Four-day workweek debate is gaining momentum
The debate over a four-day workweek is gaining traction in Germany. Following pilot projects in the UK, the personnel consulting firm Intraprenör is now seeking German companies willing to test this work hour model for six months. Just last week, IG Metall, a major German trade union, proposed a four-day workweek with full pay for steelworkers. While the introduction of the long-awaited four-day workweek might make sense in some industries, there are also disadvantages.
Since the industrial revolution, working hours in Germany have steadily decreased. According to the Federal Statistical Office (Destatis), Germans worked an average of 72 hours per week in 1871. In 2022, it was down to just 40 hours per week for full-time employees. Concurrently, productivity has steadily increased over the decades, although the growth has been slower in recent years. This is where one of the proponents' arguments comes into play: the four-day workweek contributes to boosting productivity. It is one of the findings of a study conducted by Intraprenör in the UK. Similar studies in Australia and the US have produced comparable results. Moreover, employees are more satisfied, motivated, and, most importantly, they are absent less frequently. In the UK, the consulting firm notes a 65% reduction in absenteeism.
A push for gender equality
Reduced weekly working hours also simplify childcare. With a shortened workweek, employees can spend more time caring for their children, resulting in cost savings on childcare. In the UK, where childcare costs account for nearly 52% of women's median income, a significant potential for relief exists. Similarly, gender equality could receive a boost in Germany as well. While childcare costs, according to the OECD, are below 5% of the female median income, daycare spots are in short supply. In 2020, 49% of parents with children under the age of three stated in a study that they needed daycare, but only 24% were able to secure enough childcare hours.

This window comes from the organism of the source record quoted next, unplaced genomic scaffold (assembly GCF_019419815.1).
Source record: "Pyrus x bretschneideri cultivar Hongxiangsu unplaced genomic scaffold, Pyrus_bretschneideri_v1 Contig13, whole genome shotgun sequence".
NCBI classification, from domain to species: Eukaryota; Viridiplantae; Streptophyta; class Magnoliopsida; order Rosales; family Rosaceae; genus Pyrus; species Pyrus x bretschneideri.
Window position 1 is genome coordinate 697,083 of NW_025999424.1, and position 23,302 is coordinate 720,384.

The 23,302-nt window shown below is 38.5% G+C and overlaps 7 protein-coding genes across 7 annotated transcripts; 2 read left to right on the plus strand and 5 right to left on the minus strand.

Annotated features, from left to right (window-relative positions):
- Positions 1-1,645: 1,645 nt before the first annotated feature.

To alleviate the shortage of skilled workers, labor market policymakers in Germany frequently stress the need to tap into the reserve of part-time workers. Immigration alone will not cover the demand for labor. Reduced weekly working hours with full wage compensation would be a relief for parents in particular. If all women with children under six were able to work as much as they wanted, there would be 840,000 more workers, according to Federal Family Minister Lisa Paus. In addition to higher productivity, this would also be an argument in favor of the four-day week – even from a company's point of view.
IG Metall withdraws demand
While the short-term effects seem promising, many legitimate questions arise regarding the long-term implications. It's possible, for instance, that a habituation effect occurs and productivity declines again after a longer period as existing studies have been limited to a six-month timeframe so far. Furthermore, if the shortened workweek were to apply to all industries, the skilled labor shortage could worsen. The childcare sector, for example, is already experiencing a shortage of thousands of educators. Implementing the four-day workweek in other sectors with high staffing needs, such as healthcare and education, could further prove to be challenging.
Doubts also need to be addressed for the manufacturing sector. While the trade union IG Metall is demanding a 32-hour workweek with full pay for steelworkers, union leader Jörg Hofmann recently stated in an interview that the focus in the 2024 wage negotiations for the 3.9 million employees in the metal and electrical industries should be on higher wages, not shorter working hours.